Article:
AVGSS

                                  African Violet & Gesneriad Society of Syracuse

Care & Growing

African Violet Care

The African violet, or Saintpaulia, is the favorite blooming houseplant.  It tolerates average house conditions and can be made to bloom almost continuously in any window exposure.  The original plants were found in the cool, hilly areas of East Africa, growing in soil rich in humus, in filtered light, even temperatures and high humidity.  If you provide similar conditions for them, they will thrive, flower the year around and continue to be the favorite houseplant.

 LIGHT - Proper lighting is essential for growth and flowering.  African violets need to be grown in strong light, usually within a foot of an uncurtained window, or must be on the outside edge of sunshine.  Hot sun is unwise, but winter or morning sun is good.  Although high light intensity is needed for growth and flowering, too much light causes the foliage to yellow, become tight in the center, curl down and become unattractive.  Too little light produces long-stemmed, spindly growth and few or no flowers.  Light is so important that you may need to experiment with different windows and locations to find the best spot for continuous flowering.  Unusual factors which influence the light your plants receive include porches, overhangs, shade trees, size of windows, the closeness, and even color, of the neighbor's house.

 

The amount of light also varies greatly with the seasons.  Although violets never need sunshine, it can be very helpful from Nov. until mid-Feb.  For the rest of the year, full sunlight is too much.  Thin curtains may be used to cut the light or the plants can be moved further back from a south or west window which is too bright.  North and east windows are usually best.

 

Plants can be grown entirely under artificial light if natural light is not sufficient.  Any regular fluorescent tube can be used if suspended approximately 10" over the plants.  A single 40 watt tube will light an area approximately 18" x 48"; a double tube fixture, 30" x 48".  The lights may be turned on for 12-16 hours, or they may be used to supplement natural light.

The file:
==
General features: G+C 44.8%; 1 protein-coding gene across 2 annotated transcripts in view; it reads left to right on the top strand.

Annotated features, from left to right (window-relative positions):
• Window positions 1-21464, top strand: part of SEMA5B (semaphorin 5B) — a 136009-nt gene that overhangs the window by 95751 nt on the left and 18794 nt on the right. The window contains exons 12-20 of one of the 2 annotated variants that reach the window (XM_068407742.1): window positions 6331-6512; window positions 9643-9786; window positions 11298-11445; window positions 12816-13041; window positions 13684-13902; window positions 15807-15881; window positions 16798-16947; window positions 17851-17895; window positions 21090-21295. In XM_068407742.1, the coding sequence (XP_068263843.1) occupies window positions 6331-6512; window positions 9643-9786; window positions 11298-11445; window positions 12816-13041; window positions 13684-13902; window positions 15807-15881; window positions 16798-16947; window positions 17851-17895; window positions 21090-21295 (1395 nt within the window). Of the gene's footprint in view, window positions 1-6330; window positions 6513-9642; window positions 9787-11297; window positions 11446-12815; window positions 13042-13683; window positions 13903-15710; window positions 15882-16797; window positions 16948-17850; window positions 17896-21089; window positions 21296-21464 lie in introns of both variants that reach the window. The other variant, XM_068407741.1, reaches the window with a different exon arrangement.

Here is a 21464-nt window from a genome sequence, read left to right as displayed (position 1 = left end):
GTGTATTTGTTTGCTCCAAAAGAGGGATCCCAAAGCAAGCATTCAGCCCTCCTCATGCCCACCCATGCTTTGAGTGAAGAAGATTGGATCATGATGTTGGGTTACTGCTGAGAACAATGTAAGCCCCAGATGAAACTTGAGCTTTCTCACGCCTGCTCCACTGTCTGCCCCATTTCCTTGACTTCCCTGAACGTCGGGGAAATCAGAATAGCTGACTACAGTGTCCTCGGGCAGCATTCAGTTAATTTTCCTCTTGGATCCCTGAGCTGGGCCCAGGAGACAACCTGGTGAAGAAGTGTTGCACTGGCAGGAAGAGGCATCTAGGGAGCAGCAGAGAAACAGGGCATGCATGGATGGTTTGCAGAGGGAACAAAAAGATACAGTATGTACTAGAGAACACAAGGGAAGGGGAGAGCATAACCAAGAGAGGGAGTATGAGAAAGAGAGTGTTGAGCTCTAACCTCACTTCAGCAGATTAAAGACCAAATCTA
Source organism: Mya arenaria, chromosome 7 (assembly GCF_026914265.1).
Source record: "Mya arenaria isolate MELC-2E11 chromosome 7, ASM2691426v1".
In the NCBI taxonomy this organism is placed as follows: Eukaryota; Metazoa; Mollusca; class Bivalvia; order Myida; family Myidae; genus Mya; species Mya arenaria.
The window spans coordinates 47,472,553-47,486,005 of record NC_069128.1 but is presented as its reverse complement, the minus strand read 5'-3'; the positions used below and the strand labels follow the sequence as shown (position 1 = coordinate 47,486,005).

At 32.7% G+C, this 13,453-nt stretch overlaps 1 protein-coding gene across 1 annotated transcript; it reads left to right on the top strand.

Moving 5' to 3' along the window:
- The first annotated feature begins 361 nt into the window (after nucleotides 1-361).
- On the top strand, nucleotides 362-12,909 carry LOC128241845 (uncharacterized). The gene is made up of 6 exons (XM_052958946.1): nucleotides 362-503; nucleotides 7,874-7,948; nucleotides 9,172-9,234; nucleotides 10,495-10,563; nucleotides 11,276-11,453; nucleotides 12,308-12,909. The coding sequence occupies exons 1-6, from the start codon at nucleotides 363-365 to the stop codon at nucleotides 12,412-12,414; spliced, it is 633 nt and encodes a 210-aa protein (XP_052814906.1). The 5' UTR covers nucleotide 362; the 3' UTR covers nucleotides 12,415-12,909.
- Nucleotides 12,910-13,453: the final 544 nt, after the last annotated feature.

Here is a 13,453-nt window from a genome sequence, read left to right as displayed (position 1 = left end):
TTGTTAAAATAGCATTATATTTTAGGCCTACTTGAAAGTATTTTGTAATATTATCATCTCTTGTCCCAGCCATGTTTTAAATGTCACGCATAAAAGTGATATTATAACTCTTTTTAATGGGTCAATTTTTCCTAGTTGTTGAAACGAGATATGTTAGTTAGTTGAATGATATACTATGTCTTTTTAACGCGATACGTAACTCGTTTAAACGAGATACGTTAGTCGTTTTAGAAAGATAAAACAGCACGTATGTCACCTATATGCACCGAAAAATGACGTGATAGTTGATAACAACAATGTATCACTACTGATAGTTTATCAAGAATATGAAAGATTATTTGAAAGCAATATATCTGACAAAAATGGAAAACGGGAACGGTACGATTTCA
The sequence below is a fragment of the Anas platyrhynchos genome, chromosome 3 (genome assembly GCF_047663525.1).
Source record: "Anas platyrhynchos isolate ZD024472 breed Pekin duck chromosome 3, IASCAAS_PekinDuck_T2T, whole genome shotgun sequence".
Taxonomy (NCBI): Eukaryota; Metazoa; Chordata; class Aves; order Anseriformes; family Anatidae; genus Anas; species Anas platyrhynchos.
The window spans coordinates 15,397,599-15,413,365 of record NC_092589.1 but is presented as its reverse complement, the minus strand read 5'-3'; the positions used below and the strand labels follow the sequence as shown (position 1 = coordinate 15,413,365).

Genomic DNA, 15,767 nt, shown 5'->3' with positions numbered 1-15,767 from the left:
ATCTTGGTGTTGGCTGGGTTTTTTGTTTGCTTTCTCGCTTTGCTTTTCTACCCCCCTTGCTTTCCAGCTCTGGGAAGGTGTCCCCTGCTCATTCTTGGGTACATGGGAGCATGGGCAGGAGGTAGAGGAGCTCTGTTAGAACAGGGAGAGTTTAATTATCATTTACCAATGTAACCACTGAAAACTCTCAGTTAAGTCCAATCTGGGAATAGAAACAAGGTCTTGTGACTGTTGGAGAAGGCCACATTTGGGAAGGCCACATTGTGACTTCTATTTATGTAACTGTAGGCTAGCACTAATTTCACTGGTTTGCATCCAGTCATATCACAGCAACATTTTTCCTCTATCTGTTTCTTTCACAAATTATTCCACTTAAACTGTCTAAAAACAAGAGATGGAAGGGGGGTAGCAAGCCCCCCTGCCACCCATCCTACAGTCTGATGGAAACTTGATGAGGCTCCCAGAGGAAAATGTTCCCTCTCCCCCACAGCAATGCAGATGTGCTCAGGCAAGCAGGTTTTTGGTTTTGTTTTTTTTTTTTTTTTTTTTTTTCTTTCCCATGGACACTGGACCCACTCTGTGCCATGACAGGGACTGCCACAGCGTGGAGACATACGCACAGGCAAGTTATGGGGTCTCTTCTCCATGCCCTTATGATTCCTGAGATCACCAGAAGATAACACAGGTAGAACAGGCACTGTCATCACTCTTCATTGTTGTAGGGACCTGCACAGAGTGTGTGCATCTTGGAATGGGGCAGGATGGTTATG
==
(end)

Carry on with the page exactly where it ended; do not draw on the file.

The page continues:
WATER - Keep your plants lightly moist, never soggy.  When the top of the soil is dry to the touch, add water from the top or bottom.

 

TEMPERATURE & HUMIDITY - Violets grow best at an even temperature that stays between 65 and 72, with night temperatures not below 60 .  If the humidity is above 40%, such as in the kitchen, the flowers will be larger and last longer.  Very dry air can cause bud blast.  Humidity can be increased by placing plants near each other, by misting with a fine spray or by placing plants on trays of moist pebbles or blankets.  Fresh air is also important for plant growth.  Cold drafts are harmful.

 

POTS, SOILS & FERTILIZERS - African violets may be grown in plastic, clay, ceramic or any type pot with drainage, although watering will vary with each.  Potting soil is preferred that is coarse, loose and contains much humus (peat moss, compost) to hold the moisture and allow the roots to penetrate easily.  A good mixture contains garden soil, humus and vermiculite or coarse perlite.  Garden soil alone packs too hard.  Any garden soil or compost used must be sterilized by heat or chemicals.  It can be baked in the oven in a covered container at 250 for one hour or moistened with Diazanon (1 tsp/qt), covered and stirred for a week.  Many fertilizers are made especially for African violets.  Their use will help to promote plant growth and blooming.  The food may be used according to package instructions or a dilute method may be used.  In this method, plant food is used at nearly every watering, BUT at 1/4 the given strength.